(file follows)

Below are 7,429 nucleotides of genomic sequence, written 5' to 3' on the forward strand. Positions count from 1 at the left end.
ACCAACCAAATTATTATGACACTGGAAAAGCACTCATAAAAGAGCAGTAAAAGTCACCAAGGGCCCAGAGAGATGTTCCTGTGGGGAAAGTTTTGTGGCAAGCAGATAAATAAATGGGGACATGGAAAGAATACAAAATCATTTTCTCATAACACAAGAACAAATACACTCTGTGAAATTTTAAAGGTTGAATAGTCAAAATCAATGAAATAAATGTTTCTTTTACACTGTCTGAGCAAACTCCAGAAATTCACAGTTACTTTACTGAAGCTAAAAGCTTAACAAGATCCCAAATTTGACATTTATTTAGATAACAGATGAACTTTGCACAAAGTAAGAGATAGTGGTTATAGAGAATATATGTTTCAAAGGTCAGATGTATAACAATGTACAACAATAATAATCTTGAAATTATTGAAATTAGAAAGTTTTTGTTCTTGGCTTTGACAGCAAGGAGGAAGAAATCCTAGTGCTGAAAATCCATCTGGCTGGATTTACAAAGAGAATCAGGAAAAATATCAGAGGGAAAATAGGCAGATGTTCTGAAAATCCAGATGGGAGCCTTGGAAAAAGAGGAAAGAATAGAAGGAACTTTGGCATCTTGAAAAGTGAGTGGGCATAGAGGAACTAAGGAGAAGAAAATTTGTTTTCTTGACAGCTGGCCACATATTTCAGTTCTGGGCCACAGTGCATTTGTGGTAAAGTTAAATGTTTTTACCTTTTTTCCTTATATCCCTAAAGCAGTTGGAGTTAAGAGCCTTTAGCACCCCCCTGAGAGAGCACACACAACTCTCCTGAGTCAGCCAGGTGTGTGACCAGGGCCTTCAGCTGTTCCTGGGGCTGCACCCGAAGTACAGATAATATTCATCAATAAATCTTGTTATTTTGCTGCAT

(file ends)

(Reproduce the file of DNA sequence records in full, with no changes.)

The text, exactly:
Below are 7,429 nucleotides of genomic sequence, written 5' to 3' on the forward strand. Positions count from 1 at the left end.
ACCAACCAAATTATTATGACACTGGAAAAGCACTCATAAAAGAGCAGTAAAAGTCACCAAGGGCCCAGAGAGATGTTCCTGTGGGGAAAGTTTTGTGGCAAGCAGATAAATAAATGGGGACATGGAAAGAATACAAAATCATTTTCTCATAACACAAGAACAAATACACTCTGTGAAATTTTAAAGGTTGAATAGTCAAAATCAATGAAATAAATGTTTCTTTTACACTGTCTGAGCAAACTCCAGAAATTCACAGTTACTTTACTGAAGCTAAAAGCTTAACAAGATCCCAAATTTGACATTTATTTAGATAACAGATGAACTTTGCACAAAGTAAGAGATAGTGGTTATAGAGAATATATGTTTCAAAGGTCAGATGTATAACAATGTACAACAATAATAATCTTGAAATTATTGAAATTAGAAAGTTTTTGTTCTTGGCTTTGACAGCAAGGAGGAAGAAATCCTAGTGCTGAAAATCCATCTGGCTGGATTTACAAAGAGAATCAGGAAAAATATCAGAGGGAAAATAGGCAGATGTTCTGAAAATCCAGATGGGAGCCTTGGAAAAAGAGGAAAGAATAGAAGGAACTTTGGCATCTTGAAAAGTGAGTGGGCATAGAGGAACTAAGGAGAAGAAAATTTGTTTTCTTGACAGCTGGCCACATATTTCAGTTCTGGGCCACAGTGCATTTGTGGTAAAGTTAAATGTTTTTACCTTTTTTCCTTATATCCCTAAAGCAGTTGGAGTTAAGAGCCTTTAGCACCCCCCTGAGAGAGCACACACAACTCTCCTGAGTCAGCCAGGTGTGTGACCAGGGCCTTCAGCTGTTCCTGGGGCTGCACCCGAAGTACAGATAATATTCATCAATAAATCTTGTTATTTTGCTGCAT